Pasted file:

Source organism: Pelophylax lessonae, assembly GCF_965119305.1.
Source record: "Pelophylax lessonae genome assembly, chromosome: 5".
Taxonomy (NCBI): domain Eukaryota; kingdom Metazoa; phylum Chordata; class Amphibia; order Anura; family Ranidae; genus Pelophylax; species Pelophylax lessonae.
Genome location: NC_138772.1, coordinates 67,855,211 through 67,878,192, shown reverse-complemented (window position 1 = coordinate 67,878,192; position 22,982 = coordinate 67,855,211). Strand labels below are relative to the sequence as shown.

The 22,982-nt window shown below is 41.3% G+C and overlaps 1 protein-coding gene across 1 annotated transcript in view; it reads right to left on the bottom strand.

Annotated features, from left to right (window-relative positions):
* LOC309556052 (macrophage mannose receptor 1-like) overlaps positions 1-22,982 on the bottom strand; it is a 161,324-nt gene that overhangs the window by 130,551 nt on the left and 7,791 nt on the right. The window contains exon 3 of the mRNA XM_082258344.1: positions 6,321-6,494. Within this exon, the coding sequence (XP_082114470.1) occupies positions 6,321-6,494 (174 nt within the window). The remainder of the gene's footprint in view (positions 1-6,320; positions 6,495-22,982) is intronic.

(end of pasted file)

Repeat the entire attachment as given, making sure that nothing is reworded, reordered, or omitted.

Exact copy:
Source organism: Pelophylax lessonae, assembly GCF_965119305.1.
Source record: "Pelophylax lessonae genome assembly, chromosome: 5".
Taxonomy (NCBI): domain Eukaryota; kingdom Metazoa; phylum Chordata; class Amphibia; order Anura; family Ranidae; genus Pelophylax; species Pelophylax lessonae.
Genome location: NC_138772.1, coordinates 67,855,211 through 67,878,192, shown reverse-complemented (window position 1 = coordinate 67,878,192; position 22,982 = coordinate 67,855,211). Strand labels below are relative to the sequence as shown.

The 22,982-nt window shown below is 41.3% G+C and overlaps 1 protein-coding gene across 1 annotated transcript in view; it reads right to left on the bottom strand.

Annotated features, from left to right (window-relative positions):
* LOC309556052 (macrophage mannose receptor 1-like) overlaps positions 1-22,982 on the bottom strand; it is a 161,324-nt gene that overhangs the window by 130,551 nt on the left and 7,791 nt on the right. The window contains exon 3 of the mRNA XM_082258344.1: positions 6,321-6,494. Within this exon, the coding sequence (XP_082114470.1) occupies positions 6,321-6,494 (174 nt within the window). The remainder of the gene's footprint in view (positions 1-6,320; positions 6,495-22,982) is intronic.